All materials on Earth can be considered dielectric materials. Such materials can both influence and be influenced by the electric portion of an electromagnetic (EM) field. In a new "Tech Note," Emerson & Cuming Microwave Products provides a nice overview of simple dielectric materials, which have low conductivity and no semiconducting properties. The 11-page document begins with dielectric theory and wraps up with a summary of dielectric test methods.
The section on the "molecular basis of dielectrics," for example, explains that a dielectric material becomes polarized because it contains charge carriers that can be displaced. Such polarization can take four formsthree of which comprise charge carriers bound to atoms while the fourth consists of free electrons with restricted motion. The paper notes, however, that desirable low-loss dielectrics minimize free electrons. In such materials, an EM wave will be able to propagate with minimal attenuation.
A dielectric will reduce an EM wave's wavelength by a factor that is proportional to the square root of the dielectric constant. This factor is used to reduce the physical size of components. In circuit-board or patch-antenna applications, for example, a substrate with high relative dielectric constant allows the designer to reduce the overall size of the circuit due to the reduction in wavelength. Because of higher dielectric storing energy, however, bandwidth or efficiency may be reduced in the process. A material with high dielectric constant also can substantially reduce the size of a resonator.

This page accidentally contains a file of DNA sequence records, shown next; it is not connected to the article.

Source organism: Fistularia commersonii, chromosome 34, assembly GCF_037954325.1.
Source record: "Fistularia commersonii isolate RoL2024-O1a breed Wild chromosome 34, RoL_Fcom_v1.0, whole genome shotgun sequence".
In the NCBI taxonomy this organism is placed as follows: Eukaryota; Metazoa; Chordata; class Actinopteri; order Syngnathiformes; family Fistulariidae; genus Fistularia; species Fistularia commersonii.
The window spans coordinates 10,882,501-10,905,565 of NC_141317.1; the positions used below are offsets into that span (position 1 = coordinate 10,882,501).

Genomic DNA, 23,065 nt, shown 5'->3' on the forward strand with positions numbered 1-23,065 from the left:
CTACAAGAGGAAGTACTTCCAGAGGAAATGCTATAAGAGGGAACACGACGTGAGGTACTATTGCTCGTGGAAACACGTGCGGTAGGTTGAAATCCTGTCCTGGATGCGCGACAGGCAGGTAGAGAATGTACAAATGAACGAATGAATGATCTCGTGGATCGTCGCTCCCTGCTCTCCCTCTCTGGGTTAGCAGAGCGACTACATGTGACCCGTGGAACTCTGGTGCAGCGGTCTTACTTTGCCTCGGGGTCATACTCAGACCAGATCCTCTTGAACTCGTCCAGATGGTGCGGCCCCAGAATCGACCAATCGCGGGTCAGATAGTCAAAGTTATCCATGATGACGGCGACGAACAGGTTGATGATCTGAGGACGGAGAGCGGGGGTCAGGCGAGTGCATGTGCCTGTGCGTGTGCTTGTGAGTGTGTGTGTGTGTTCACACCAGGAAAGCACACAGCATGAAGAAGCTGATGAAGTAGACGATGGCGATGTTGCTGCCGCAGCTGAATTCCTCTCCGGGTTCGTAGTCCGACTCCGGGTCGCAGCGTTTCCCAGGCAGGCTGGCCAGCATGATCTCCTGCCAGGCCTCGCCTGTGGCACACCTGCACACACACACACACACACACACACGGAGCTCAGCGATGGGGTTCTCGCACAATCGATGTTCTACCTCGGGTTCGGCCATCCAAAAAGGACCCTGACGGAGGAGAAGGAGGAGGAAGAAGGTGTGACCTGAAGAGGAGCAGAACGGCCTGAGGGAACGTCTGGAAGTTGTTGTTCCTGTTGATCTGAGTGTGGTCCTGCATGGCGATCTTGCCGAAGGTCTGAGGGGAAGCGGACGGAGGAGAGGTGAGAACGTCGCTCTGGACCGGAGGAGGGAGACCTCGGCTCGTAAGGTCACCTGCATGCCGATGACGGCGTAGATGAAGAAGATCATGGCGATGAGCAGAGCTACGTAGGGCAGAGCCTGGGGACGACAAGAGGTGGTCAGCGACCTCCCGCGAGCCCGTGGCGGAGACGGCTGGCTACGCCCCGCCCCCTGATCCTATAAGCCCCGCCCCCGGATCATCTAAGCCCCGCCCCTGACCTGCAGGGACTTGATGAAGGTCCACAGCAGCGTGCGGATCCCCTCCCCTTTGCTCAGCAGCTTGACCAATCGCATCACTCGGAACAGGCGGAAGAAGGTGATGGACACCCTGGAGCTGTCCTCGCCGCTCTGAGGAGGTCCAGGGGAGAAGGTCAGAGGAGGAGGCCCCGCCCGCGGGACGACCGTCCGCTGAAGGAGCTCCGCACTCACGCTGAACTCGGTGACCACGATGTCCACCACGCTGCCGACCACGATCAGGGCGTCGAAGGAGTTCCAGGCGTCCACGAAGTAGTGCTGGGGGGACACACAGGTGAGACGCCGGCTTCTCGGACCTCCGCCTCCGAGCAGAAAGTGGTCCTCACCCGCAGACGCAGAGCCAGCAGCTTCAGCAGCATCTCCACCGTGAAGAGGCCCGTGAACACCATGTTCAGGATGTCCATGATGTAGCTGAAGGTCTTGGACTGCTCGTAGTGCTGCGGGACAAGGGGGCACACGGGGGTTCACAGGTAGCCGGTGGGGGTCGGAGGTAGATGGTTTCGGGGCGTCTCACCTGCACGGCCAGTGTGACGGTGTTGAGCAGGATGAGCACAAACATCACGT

To explain the potential of dielectrics, the document provides an in-depth look at dielectric theory, introducing and explaining equations related to wave propagation and the reflection and transmission of waves at a dielectric boundary. Overviews also are provided for artificial dielectrics, resonator concepts, low- to high-K materials, and more. In summary, this excellent document clearly presents a great deal of knowledge on a very complex topic.
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